As we cast our eye back to 2021’s eventful and powerfully charged run of events and happenings in women’s surfing, it feels like 2020’s fallow year gave way to an incredible year of achievement, energy and creative expression. Powerful icons within surfing celebrated stunning achievements, cementing their rightful places within surf lore and history, surfing took centre stage in the hotly contested Tokyo Olympics and 2020’s poignant social commentaries galvanised the surfing industry. We dissect and pinpoint the key happenings in women’s surfing in 2021…
JUSTINE DU PONT SLAYING GIANTS
If one woman deservedly has not just owned 2021 but signed, sealed and delivered it with the incredible athleticism and aplomb only an athlete of her calabre could, it’s Gallic powerhouse Justine Dupont. At the time of writing Justine has just been crowned the queen of Nazaré for the second year running winning “Women’s Best Performance” at the Nazaré Tow Surfing Challenge after a nail-biting competition that nearly saw competitor Brazilian chargers Maya Gabeira and Michelle des Bouillons take the win following an interference call. The second trophy at Nazaré for Justine wraps up an astonishing year for the water-woman extraordinaire, who after publicly challenging the WSL’s contentious decision not to award her the XXL Big Wave Award in 2020, saw her kick off the 2021 season with a veritable bang in Hawaii. The swell of the season kicked up at opportunity for Justine to bag an enormous barrel at Jaws on January 16th, a mind-boggling performance on a Maui behemoth that heralded the start of an extraordinary year for the French woman. Fast forward to the 2021 Red Bull Big Wave Awards and deservedly so Justine bagged Ride of the Year, Performer of the Year and the Biggest Tow award for that wave at Jaws. Vive la France.
Ryan Miller / Red Bull
CARISSA MOORE, THE OLYMPICS AND THE EXPLOSION OF MAINSTREAM SURFING
Debate and curiosity reached fever pitch in the run up to the debut of surfing in the Tokyo Summer Olympics of 2021. Would this be the final nail in the coffin for the counter-culture spirit of surfing? Would it actually catapult our cherished sport to new levels, and with better financial support thanks to worldwide screening? The Japanese put on a solid show, and with palpable excitement from the competitors (check out Italo Ferreiro’s backflip off the gold medal podium) and incredible performances in average conditions, the Olympics clearly belonged to one woman: Carissa Moore. Coupling her much deserved Olympic Gold with a 5th World title shortly after, the ever-humble and gracious Moore proved the perfect Ambassador for surfing’s entry into the mainstream. At the same time, the participation of women’s surfing has exploded on unprecedented levels, and whereas in years back counting a fellow chick in the lineup was as likely as seeing a dodo, head to most lineups now and girls are solidly ruling the roost. Is this down to the magnetism of mainstream icons like Carissa, or the steadily mushrooming grassroots collectives of female surfers around the world? With women’s surfing growing organically and solidly in recent years, the summer of 2021 proved to be another catalyzing time to inspire younger grommets around the world. But the grassroots networks of female surfers developing globally had already been reaching incredible heights. With global meet up crews like Newquay’s Women and Waves reaching 1000’s of women, a mind-blowing wave pool scene of air-taking groms like Erin Brooks blowing up, and diverse and varied icons emerging, the backbone of grassroots surfing has proved the true powerful boost to female participation in surf.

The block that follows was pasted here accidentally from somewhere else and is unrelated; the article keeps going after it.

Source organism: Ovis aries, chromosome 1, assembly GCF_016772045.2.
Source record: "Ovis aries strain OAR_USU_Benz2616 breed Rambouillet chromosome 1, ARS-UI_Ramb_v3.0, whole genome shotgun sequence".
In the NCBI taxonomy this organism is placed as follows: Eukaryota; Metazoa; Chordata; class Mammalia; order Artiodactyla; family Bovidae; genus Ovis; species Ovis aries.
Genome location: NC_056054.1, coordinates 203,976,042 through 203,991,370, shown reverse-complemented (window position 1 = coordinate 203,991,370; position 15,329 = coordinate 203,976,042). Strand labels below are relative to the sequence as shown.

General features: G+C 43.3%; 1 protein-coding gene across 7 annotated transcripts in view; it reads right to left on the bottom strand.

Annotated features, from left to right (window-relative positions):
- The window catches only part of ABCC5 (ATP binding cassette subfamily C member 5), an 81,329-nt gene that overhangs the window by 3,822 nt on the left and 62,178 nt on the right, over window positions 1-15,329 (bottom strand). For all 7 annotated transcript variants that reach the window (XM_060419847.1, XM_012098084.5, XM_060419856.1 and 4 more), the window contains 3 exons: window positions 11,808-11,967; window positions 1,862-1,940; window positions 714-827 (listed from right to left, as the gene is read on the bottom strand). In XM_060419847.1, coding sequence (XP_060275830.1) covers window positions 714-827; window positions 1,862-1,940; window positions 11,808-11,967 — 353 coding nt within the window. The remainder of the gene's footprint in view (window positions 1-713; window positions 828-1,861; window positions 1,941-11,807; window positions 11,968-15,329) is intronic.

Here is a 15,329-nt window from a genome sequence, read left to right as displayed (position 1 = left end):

A WIDER PICTURE
Where 2020’s much needed developments around diversity and namely the lack thereof within the surfing industry firmly put the issue on the table, moving into 2021 we have thankfully seen not just the explosion of diverse talents and icons, who after grafting the hard way, have finally been incurring the support they deserve from surf brands and businesses globally. When we caught up with Hawaii based, Afro-Latina surfer Nique Miller in a poignant and honest discussion in Finally Home for Vol.260, she offered a candid discussion in the challenges she has faced as a woman of colour within the surf industry, and how the powerful wake-up call delivered by the Black Lives Matter movement also catalyzed the surf industry to make much needed changes. Where in yesteryears we have typically been presented with a cookie-cutter image of a woman who surfs (skinny. Blond. White), we are now presented with a thrillingly diverse crop of talents, from big wave surfers like Keala Kennelly proudly flying the flag for the LGBTQ community, lady loggers like Flora Christin squashing stereotypes, and expressive free surfers like Chelsea Woody harnessing the power of community with Textured Waves and inspiring legions of women of colour and girls around the world.
Cover photo: Fred Pompermayer / Red Bull